community. The idea of preserving lands, forests an~ rivers for deities and hence for
religious purposes has been discontinued. With this .discontinuity in the religious
practise, the economy of the people has improved considerably.
                             l
   However, some festivals . ike the Igogo, Ogun,Ogunre, Agwe are still observed
among the people and m.eir economic signifIcance has beenhighlightid above. .
   It is however, important to note that the emphasis is on hard work. The lazy ones
          a
are-knowD;" s:·                                                                                  ~.   :
                                             Ole alapamasis~
                                         A jegborodagba
                                  the lazy oneswhocannptwork .
                              the lazy ones that wander about
          Another proverb to discourage laziness goes thus:-
                             Ojo ere oun oran dun olee
                  The .lazy ODeS are sad on the day of accounting.
     The explanation of this proverb is that while everybody,goes to work; the lazy
person does noL On the day when a hard working person IS getting the results for his
hard ~ork (profIt if a busin~s man ami harvestitlg of crops if a farmer) the lazy man
is known to be unhappy since,:-he would have n9thing to harvest.
  "   ,    '   ;  ,"- ..
                   ," .   -   ,   ....   -   . : ::.   ' ,'         ';
                                                                         .
                                                                         ",'   -.
                                                                                 .. '   .. ; ;
                                                                                        '




    .Finally, it was believed that a person could be devout and at the same time face
his occupation with all serioUsness. A devout but lazy person was condemned; A
man must work, try his best and then rely on the supernatural for blessings. A perSon

                                                              170
                                                                              AIT/S:IJ91

  who propitiated the divinities without working hard was doomed, as a popular
· saying conveniently shows: 51
                             Ise 1li 00gun ise
                                 Eniti ise nse
                              Ko ma bOrisa
                            . Oran Iw lean toosa
                              Ibaa borisa .
                            .Ibaa bo Obatala
                             Odijo to ba sise aje Iw to jeunSJ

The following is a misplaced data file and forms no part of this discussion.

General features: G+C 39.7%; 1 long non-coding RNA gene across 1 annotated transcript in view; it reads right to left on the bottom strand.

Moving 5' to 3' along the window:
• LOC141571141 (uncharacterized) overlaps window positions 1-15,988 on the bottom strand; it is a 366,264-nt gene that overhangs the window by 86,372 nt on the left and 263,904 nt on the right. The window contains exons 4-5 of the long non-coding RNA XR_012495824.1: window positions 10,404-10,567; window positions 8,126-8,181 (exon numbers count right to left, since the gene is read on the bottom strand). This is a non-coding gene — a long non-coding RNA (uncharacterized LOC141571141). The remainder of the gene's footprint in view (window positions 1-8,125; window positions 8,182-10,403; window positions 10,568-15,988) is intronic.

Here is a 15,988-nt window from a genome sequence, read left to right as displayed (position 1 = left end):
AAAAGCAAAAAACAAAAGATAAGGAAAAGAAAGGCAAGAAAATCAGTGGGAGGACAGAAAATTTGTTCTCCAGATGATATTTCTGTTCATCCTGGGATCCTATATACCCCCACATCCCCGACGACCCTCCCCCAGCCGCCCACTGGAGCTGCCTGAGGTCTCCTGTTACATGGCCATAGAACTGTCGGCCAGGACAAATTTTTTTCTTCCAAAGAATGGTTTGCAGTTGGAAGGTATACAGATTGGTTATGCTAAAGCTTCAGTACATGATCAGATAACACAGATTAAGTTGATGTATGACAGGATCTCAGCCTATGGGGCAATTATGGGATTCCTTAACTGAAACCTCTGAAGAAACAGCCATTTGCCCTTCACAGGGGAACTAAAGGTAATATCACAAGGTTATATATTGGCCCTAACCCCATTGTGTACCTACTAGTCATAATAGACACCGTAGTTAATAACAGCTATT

Work is thellledicine for poverty
       .whOever is poor
           let him not wo~hip the divinities
           Nothingconcerns the divinities .'
           He '~ay wo~tlip the di~inities .
    ' -.
           He lJlay worship Obatala
           '   .'   -   -    •     i   -   .   •



     .It is not until he does a profitable job that he would eat.
 XI. Condusion
      The above is a suryey of the economic impact of indigenous religion upon th~
 Owo people. -The Owo Yo~ba traditional Society. images and terracotta, traditional
 festival. sacrifice and sacrificial rites and obj~ts havebee~observed..'J11e economic
 implication of the ' aforementioned was discussed. Healing.and .heaIthamorig the
 peopie together with the role of traditional healers arid Western oriented doctors
 were noticed.'Their economic significance was also highlighted.                    ..
       Sin~e no reliiion is Stltic, it haS been argued in this worlc tharsolll~ aspeCts of
  the indigenous religion have been discontinued while Soine were retained. This
  actually affects the economy of the people. The people thoughare.religious; the shift
· of the emphasis is towards hard work and laziness is discouraged by the citizens.
      Now that some members of the community have embraced the new religions,it
 is important to arglle that their conversioninto the new religions does not make them
 to be lazy. For iristance the Christians have their'Sabbath on Sundays where no work
 of any typeisencouraged.Throughout the week the Christians are known to go to
 their pIaeesof work. Among the Muslims·the Friday J UJIiaa prayer service is being
 attended by everybody and immediately after the prayers the .people alsoretum to
 their places of work.
       In the light of this, it is seen that though ~ the peopleare ·religious, they do not